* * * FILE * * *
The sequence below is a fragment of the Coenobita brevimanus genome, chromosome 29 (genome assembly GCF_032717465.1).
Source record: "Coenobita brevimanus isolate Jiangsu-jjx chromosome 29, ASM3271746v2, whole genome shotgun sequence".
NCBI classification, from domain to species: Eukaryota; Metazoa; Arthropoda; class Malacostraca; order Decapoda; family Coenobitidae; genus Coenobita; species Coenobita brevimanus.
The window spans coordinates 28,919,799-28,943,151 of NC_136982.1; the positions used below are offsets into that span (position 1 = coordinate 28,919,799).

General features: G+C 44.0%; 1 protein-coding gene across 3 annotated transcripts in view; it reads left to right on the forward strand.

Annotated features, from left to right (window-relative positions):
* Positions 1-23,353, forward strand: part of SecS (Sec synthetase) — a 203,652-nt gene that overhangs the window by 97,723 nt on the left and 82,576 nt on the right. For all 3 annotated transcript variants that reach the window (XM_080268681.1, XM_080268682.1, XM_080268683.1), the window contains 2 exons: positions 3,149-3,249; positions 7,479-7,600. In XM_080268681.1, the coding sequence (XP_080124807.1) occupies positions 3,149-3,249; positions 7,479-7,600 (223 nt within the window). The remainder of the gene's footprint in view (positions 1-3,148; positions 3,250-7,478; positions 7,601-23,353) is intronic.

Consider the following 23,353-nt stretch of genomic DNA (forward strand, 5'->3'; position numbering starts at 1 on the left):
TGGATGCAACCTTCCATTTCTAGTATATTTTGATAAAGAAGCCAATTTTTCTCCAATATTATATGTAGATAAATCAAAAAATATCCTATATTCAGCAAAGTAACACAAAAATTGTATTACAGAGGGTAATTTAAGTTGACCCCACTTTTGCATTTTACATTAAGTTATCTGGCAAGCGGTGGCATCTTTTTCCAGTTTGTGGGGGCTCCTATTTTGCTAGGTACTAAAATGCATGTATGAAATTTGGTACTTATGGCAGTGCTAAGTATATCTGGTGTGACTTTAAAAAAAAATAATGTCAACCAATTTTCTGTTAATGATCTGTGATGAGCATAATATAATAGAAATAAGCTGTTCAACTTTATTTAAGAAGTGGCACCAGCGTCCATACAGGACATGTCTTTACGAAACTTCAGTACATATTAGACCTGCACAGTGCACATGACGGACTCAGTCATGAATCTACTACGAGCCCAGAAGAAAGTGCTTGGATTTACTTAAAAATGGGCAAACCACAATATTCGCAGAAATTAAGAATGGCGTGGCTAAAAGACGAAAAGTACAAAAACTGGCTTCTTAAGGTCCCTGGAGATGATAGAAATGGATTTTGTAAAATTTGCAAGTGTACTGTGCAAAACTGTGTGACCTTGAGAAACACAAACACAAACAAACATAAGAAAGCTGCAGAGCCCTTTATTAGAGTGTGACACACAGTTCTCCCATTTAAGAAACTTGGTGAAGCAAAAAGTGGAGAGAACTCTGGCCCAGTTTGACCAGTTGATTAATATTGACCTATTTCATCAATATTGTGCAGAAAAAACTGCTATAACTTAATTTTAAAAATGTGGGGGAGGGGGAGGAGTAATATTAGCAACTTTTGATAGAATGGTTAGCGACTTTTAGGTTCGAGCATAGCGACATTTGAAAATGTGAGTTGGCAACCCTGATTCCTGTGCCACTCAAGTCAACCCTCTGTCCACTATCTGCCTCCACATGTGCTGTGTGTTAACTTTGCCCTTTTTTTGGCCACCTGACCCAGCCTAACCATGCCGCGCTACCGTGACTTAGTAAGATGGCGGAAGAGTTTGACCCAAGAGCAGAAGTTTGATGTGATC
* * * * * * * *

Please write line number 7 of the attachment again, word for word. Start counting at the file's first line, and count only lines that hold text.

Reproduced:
* Positions 1-23,353, forward strand: part of SecS (Sec synthetase) — a 203,652-nt gene that overhangs the window by 97,723 nt on the left and 82,576 nt on the right. For all 3 annotated transcript variants that reach the window (XM_080268681.1, XM_080268682.1, XM_080268683.1), the window contains 2 exons: positions 3,149-3,249; positions 7,479-7,600. In XM_080268681.1, the coding sequence (XP_080124807.1) occupies positions 3,149-3,249; positions 7,479-7,600 (223 nt within the window). The remainder of the gene's footprint in view (positions 1-3,148; positions 3,250-7,478; positions 7,601-23,353) is intronic.